Over the past four decades, Colombia has faced a dire social, political and armed conflict.1 In this context, it has to be noted that the numerous transnational corporations operating inside Colombia are somehow involved in the conflict, collaborating with public and private security forces, including paramilitary groups, who despite their alleged demobilization, continue to kill and threaten human rights defenders.2 Transnational corporations are not only abetting human rights violations, they also boost corruption. Failing to respect national and international legislation, these corporations, weaken the rule of law. The present report* examines the case of the international consortium that owns the coal mine of El Cerrejón in Colombia.
The transnational owners of El Cerrejón
The El Cerrejón Coal Company operates the world’s largest open-pit coal mine. It is located in the Guajira department, in the North-East of Colombia. The El Cerrejón company is owned by BHP Billiton plc (Australia), Anglo American plc (United Kingdom), and Xstrata (Switzerland).3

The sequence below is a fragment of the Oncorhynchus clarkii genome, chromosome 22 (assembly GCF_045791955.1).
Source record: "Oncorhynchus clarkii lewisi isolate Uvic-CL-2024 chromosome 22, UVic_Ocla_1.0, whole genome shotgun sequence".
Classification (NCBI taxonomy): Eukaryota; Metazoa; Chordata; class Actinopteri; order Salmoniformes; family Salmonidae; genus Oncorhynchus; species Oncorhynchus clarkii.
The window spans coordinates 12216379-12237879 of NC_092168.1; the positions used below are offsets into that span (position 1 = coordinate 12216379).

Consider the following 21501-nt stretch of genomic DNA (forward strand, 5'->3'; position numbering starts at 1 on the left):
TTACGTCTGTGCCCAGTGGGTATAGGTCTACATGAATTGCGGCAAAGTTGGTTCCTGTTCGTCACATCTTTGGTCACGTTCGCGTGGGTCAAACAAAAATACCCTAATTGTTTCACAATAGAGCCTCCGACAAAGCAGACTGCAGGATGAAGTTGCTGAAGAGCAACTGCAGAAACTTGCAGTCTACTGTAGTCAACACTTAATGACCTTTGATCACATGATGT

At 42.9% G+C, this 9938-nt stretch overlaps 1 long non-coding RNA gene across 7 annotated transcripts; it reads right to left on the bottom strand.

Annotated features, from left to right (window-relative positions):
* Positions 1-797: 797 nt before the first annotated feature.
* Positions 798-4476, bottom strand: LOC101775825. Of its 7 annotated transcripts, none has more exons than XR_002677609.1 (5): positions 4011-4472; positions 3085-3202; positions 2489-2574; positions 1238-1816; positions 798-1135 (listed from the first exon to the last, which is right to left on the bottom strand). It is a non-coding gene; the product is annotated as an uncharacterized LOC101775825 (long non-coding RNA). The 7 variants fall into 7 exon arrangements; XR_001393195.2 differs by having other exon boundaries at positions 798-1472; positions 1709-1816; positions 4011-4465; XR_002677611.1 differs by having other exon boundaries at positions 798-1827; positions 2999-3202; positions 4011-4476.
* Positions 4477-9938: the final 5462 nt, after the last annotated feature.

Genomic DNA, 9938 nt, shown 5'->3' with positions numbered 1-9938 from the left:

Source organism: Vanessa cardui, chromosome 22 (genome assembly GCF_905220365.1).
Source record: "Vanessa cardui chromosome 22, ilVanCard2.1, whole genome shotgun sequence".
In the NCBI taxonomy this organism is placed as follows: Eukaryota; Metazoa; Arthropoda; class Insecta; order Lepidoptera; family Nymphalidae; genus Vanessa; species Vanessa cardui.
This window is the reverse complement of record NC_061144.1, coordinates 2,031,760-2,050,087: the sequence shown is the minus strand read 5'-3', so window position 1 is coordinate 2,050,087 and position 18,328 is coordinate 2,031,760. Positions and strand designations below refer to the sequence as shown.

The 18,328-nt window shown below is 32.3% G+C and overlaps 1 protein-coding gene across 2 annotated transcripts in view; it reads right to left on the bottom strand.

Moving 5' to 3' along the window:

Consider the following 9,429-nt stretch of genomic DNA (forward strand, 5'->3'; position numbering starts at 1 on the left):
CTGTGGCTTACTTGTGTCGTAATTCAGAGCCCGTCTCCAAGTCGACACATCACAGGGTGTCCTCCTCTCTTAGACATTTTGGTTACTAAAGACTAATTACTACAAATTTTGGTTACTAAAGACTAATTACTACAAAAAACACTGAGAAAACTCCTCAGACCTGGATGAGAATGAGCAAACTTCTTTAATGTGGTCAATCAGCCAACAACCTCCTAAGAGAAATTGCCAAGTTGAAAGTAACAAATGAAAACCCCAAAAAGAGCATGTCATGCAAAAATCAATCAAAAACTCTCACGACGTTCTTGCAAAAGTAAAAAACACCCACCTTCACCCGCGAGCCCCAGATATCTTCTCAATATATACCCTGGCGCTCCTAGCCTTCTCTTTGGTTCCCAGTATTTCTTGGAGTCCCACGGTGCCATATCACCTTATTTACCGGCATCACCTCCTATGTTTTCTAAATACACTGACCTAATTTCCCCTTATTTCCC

Forced displacements of Indigenous and Afro-Colombian communities
When the El Cerrejón mine began to operate in 1983, constantly expanding ever since, a process of forced displacements of the indigenous Wayuu4 and Afro-Colombian communities in the region was triggered. The Wayuu have been present in this region for over 3 000 years, while Afro-Colombian presence goes back some two hundred years.
In September 1981, a large part of the ancestral territory of the Wayuu community of Media Luna was usurped in order to build El Cerrejón Coal’s naval port. The mining corporation engaged with the indigenous community in negotiations over a just indemnification that would permit the inhabitants to relocate to another place. However, intransparent discussions and threats to the physical integrity of the inhabitants caused so much pressure that the community eventually gave up their fight for just indemnification and left without being compensated for their loss of land. Similarly, in 1991 the company displaced and destroyed the villages of the 350 Wayuu inhabitants of Caracolí and Espinal, comprising 1000 hectares of land.